Scheme 2. Evaluation of a library of 100 self-assembled P,N-ligands for asymmetric allylicalkylation.

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Scheme 3. Calculated structure of the Pd-allyl complex derived from a representative self-assembled ligand. Calculations were carried out with Gaussian 09, using DFT with the B3LYP functional and a mixed basis set (LANL2DZ for Pd, 6-31G(d) for N, P and the diphenylallylfragment, and MIDI! for all remaining atoms).

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Current work is aimed at varying the electronic properties of the phosphine group, employing this class of P,N-ligands in more challenging allylic substitution reactions, and expanding their applications to other types of transition metal-catalyzed reactions. Although certain limitations have become evident – for example, attempted allylic substitutions using amine nucleophiles resulted in exchange with the imine–boronate – the self-assembled ligands appear to be stable to diverse transition metals and reagents. While efforts towards the initially stated goal of targeting bis(phosphine) ligands continue, exploring less well-developed classes of donors (e.g., sulfoxides, alkenes) will be a focus of our future investigations in this area. The graduate student who has carried out this work presented his results at the 2013 OMCOS meeting, and we anticipate submitting an initial manuscript by late 2013.

Bifunctional catalysts generated by imine–boronate self-assembly. We have used the strategy for modular assembly discussed above to generate hydrogen bond donor-functionalized phosphines. Bifunctional species of this type have been used as Lewis base–Bronsted acid organocatalysts for the Baylis–Hillman reaction and its variants. The ability to systematically tune the properties of the two functional groups, and to expand upon the relatively limited structural range of such bifunctional catalysts that have been employed to date, were viewed as potential advantages of the self-assembly approach. Urea- and thiourea-bearing diols were readily accessed from serinol and epichlorohydrin, and participated in the three-component couplings to generate the target bifunctionalspecies (Scheme 4).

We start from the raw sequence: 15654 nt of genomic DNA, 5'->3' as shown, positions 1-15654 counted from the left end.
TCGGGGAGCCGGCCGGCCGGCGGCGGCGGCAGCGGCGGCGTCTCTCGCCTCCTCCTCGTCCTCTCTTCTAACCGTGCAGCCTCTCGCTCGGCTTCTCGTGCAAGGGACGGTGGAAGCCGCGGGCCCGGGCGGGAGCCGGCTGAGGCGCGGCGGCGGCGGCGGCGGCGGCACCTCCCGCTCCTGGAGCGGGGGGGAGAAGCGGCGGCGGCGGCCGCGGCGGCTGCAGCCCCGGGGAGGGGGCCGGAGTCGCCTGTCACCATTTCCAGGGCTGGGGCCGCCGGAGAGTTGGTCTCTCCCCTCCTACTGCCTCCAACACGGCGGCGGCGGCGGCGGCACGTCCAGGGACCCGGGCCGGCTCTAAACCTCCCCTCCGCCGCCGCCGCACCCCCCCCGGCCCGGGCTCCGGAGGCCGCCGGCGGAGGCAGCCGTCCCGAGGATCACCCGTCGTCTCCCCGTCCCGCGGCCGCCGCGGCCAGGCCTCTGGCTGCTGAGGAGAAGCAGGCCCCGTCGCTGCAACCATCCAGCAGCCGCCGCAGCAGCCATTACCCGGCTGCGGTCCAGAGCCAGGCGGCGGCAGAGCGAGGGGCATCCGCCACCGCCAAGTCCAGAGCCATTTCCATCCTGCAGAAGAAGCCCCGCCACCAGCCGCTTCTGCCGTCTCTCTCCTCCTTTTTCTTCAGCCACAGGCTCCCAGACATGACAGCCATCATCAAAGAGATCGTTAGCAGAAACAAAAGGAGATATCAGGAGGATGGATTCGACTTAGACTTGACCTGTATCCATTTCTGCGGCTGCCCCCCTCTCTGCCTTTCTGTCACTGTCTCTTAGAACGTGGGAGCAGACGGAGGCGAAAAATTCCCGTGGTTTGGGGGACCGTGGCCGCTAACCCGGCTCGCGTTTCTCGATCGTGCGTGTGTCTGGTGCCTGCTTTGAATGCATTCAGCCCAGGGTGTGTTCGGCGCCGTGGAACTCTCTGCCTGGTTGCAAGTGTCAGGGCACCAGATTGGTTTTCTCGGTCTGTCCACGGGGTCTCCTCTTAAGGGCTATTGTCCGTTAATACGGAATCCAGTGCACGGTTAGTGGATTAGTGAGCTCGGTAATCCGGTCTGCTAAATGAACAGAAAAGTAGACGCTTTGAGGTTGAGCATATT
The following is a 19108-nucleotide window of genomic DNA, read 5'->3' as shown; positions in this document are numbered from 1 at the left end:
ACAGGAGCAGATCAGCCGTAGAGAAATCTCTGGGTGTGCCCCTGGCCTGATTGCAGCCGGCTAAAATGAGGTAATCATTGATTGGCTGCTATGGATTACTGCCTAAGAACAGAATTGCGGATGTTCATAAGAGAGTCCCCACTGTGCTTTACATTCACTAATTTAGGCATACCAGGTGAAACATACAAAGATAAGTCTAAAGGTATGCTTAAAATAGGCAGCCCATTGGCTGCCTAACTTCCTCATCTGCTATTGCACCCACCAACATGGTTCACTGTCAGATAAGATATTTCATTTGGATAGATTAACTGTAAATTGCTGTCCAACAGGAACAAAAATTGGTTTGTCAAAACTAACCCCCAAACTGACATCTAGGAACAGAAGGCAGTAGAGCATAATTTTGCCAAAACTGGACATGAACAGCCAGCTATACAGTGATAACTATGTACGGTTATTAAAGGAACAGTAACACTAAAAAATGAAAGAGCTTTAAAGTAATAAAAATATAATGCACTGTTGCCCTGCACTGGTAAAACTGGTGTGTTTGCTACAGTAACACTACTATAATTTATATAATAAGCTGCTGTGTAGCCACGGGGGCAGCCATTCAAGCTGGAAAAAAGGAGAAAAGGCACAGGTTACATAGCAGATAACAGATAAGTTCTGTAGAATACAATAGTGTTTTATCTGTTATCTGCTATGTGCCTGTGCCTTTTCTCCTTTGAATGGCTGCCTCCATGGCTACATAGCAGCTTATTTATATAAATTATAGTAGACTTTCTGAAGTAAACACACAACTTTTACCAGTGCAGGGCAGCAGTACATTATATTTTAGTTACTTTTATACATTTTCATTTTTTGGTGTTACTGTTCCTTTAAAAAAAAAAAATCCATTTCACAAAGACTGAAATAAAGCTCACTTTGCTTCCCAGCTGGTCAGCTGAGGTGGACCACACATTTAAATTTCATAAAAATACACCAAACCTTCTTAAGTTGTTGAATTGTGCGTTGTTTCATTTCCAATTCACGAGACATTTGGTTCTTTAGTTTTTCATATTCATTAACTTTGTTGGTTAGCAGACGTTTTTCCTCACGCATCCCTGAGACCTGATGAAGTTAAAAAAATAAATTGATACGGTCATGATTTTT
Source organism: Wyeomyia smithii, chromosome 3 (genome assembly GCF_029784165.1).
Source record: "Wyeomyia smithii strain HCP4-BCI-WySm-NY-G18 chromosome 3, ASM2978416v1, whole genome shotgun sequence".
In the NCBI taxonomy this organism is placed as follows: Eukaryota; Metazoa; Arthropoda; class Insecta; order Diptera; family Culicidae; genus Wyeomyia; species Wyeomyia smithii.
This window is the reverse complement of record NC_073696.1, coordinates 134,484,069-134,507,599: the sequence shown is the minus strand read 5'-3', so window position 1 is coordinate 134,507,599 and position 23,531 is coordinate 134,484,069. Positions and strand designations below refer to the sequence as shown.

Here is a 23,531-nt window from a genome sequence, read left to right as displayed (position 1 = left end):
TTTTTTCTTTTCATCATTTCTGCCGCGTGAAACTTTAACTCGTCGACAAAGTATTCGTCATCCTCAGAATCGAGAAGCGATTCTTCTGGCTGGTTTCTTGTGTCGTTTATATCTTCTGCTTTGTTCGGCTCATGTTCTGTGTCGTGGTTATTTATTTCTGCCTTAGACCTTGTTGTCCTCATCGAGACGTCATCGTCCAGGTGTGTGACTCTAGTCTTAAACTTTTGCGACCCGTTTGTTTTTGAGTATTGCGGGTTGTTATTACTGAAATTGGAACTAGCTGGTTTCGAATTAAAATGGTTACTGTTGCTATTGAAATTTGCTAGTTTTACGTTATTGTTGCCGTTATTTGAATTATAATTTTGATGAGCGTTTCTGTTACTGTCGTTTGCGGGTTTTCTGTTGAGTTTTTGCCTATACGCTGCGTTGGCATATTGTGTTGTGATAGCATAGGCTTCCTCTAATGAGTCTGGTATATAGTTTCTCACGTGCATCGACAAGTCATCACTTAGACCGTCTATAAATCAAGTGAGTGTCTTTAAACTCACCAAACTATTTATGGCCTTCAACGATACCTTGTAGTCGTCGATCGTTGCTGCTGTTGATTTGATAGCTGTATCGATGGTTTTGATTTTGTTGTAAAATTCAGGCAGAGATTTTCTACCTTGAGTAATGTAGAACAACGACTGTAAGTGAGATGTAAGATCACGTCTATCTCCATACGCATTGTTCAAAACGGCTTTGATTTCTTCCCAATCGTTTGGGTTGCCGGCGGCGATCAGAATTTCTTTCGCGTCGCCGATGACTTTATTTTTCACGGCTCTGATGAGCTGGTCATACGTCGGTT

Scheme 4. Representative bifunctional organocatalysts prepared by imine–boronateself-assembly.

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Preliminary evaluation in aza- Baylis-Hillman reactions of N-sulfonylimines with methyl vinyl ketone (data not shown) indicated a beneficial effect of the (thio)urea group on yield in certain instances, but enantioselectivity was low. Evaluation of diverse architectures to link the phosphine and hydrogen bond donor groups is likely needed. Ligands of the type shown in Scheme 4 will also be evaluated in transition metal-catalyzed reactions, as the incorporation of a hydrogen bond donor group into the 'outer sphere' of a metal complex may give rise to interesting reactivity or selectivity.